As Victorian-style homes gripped the fancies of a growing middle-class, members of the working class began to construct homes that mirrored the key elements of these larger and more elaborate builds.
The result was the Folk Victorian, a modest sister to the elaborate homes explored above. Folk Victorians employed pre-fabricated embellishments to achieve their Victorian charm, and were generally less elaborate—all the same, they remain today a beautiful and distinct relic of the 19th-century architectural moment.
How much do Victorian Townhouses cost?
Generally speaking, Victorian-style Townhouses can range in price from $250,000 to $600,000—but fully-restored properties can sell for upwards of $1 million. The cost of a Victorian Townhome depends on market-related factors like location, condition, and property size (to name a few) and as such tends to vary place-to-place.
Homeowners interested in investing in a Victorian Townhouse should also be aware of the costs to maintain one. Historic homes appeal in natural charm and character, but may also come with a host of problems as a result of their age.
Many owners of Victorian-style homes share complaints of draftiness, dampness, and poor lighting and ventilation—but more elaborate problems with a home’s foundation or subsystems could result in hefty maintenance bills.
Pros and Cons of Victorian Townhouses
Now that we’ve covered the details of Victorian Townhouses, it’s helpful to review the basics.
Pros of Victorian Townhouses
- Character and charm: Victorian homes are nothing if not unique! Each one comes packed with its individual charm, and they all reflect the romantic impulses that characterized the historical era from which they hail.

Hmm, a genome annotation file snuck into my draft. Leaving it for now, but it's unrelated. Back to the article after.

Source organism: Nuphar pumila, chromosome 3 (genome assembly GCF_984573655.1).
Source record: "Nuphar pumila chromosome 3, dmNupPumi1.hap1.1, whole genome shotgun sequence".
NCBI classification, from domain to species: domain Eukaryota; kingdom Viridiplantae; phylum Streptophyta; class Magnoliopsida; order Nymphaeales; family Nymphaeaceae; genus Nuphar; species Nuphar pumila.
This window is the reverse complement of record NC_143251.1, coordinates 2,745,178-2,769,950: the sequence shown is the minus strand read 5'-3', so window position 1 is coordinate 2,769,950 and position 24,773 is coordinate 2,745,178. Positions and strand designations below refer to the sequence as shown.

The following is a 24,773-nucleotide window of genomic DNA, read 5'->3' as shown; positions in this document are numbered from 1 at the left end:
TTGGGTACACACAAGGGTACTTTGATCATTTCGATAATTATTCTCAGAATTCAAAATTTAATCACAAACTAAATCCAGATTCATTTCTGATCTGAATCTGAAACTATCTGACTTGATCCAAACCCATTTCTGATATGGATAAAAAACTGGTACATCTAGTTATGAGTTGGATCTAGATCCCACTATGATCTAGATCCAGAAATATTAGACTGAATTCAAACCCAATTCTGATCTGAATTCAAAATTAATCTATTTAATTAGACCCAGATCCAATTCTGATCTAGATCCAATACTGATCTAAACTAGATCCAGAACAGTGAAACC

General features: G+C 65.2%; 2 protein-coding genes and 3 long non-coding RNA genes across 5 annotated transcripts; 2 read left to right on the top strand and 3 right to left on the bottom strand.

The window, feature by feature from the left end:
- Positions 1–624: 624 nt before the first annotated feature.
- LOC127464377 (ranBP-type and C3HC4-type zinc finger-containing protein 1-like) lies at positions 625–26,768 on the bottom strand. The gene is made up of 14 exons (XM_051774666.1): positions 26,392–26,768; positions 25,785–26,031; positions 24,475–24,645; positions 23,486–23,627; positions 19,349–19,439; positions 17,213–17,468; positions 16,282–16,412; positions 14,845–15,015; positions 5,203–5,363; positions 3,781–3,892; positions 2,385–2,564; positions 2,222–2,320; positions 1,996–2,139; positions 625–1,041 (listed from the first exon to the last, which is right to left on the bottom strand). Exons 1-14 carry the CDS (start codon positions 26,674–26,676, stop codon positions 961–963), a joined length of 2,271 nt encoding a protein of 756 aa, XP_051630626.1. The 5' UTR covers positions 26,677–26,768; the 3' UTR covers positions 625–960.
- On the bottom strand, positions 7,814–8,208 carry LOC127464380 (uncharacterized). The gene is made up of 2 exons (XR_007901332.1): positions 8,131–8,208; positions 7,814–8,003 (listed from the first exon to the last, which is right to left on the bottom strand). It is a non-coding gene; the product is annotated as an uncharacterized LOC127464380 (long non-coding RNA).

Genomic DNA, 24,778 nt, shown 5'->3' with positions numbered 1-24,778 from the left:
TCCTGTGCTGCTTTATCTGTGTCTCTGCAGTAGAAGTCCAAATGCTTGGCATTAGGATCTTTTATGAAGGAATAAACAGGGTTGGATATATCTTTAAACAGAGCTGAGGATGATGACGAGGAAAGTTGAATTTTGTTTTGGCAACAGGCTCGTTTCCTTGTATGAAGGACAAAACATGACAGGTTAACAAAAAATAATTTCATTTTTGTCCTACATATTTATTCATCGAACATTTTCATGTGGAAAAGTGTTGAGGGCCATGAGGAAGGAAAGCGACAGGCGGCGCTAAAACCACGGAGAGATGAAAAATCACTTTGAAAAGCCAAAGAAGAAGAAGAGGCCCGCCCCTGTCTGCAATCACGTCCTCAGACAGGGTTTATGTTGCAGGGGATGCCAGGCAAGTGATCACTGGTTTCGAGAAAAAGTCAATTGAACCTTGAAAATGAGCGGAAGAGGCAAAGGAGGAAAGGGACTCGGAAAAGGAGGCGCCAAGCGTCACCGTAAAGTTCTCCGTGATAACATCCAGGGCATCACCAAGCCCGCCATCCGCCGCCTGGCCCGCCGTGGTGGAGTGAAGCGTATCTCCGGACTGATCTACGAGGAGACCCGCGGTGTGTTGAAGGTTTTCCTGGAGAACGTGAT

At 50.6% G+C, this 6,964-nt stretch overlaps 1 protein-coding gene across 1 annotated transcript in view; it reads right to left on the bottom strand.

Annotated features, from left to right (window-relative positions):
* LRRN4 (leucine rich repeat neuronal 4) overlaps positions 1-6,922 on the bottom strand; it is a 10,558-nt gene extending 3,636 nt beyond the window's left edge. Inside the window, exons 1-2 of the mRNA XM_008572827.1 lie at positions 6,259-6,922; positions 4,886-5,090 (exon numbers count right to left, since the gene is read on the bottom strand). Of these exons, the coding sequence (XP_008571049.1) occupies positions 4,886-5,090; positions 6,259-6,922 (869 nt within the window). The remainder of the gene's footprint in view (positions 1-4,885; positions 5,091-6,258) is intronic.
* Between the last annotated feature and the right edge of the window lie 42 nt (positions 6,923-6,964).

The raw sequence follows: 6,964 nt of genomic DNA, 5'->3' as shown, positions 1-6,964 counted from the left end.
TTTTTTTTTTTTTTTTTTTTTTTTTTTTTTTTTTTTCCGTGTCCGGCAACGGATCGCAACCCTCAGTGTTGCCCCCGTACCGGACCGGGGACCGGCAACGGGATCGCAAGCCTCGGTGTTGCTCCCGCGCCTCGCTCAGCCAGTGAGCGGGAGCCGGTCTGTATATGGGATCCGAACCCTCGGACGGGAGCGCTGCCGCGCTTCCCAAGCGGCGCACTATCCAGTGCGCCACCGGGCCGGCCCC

- Many architectural styles: The variety of home styles that fall beneath the “Victorian” umbrella make the options virtually endless—no matter what your preference is, there’s sure to be a Victorian home out there that speaks to your tastes.
Cons of Victorian Townhouses
- Maintenance costs/old house problems: As previously mentioned, maintaining a Victorian home can get expensive—and that’s on top of paying top-dollar for the property itself. With some builds nearing two centuries old, experiencing maintenance problems in Victorian homes is more of a matter of “when,” not “if.”
- Not conducive for every lifestyle: On top of costly maintenance, Victorian homes tend to share a variety of features that may not appeal to everyone, such as closed floor plans, old-timey parlors, and lots of weird angles. While these elements add to the historic value of the home, for some, they may not make the ideal living environment.
How to find affordable home insurance
Whether you’re searching for a historic build packed with charm or something more modern,
Jerrycan help you save big on your
rentersinsurance. A licensed broker with end-to-end support, Jerry lets you easily shop and compare quotes from top insurance providers across the nation. Customize your coverage right in the app, and when you’re ready to make the switch, we’ll handle the rest.
Jerry takes care of the phone calls and paperwork automatically checks for cheaper rates upon renewal, and can even help you cancel your old policy! No waiting. No hassle. Just savings. Best of all, the average Jerry user saves over $800 a year on insurance!
Compare auto insurance policies
No spam or unwanted phone calls · No long forms · No fees, ever
How old are Victorian houses?
Victorian houses gained prominence between 1860-1901, under Queen Victoria’s reign—making most builds between 100-180 years old.
Are Victorian houses better than newer builds?
While Victorian homes tend to offer unexpectedly spacious living in otherwise densely populated areas (like cities), they may also bestow costly problems on homeowners as a result of their old age.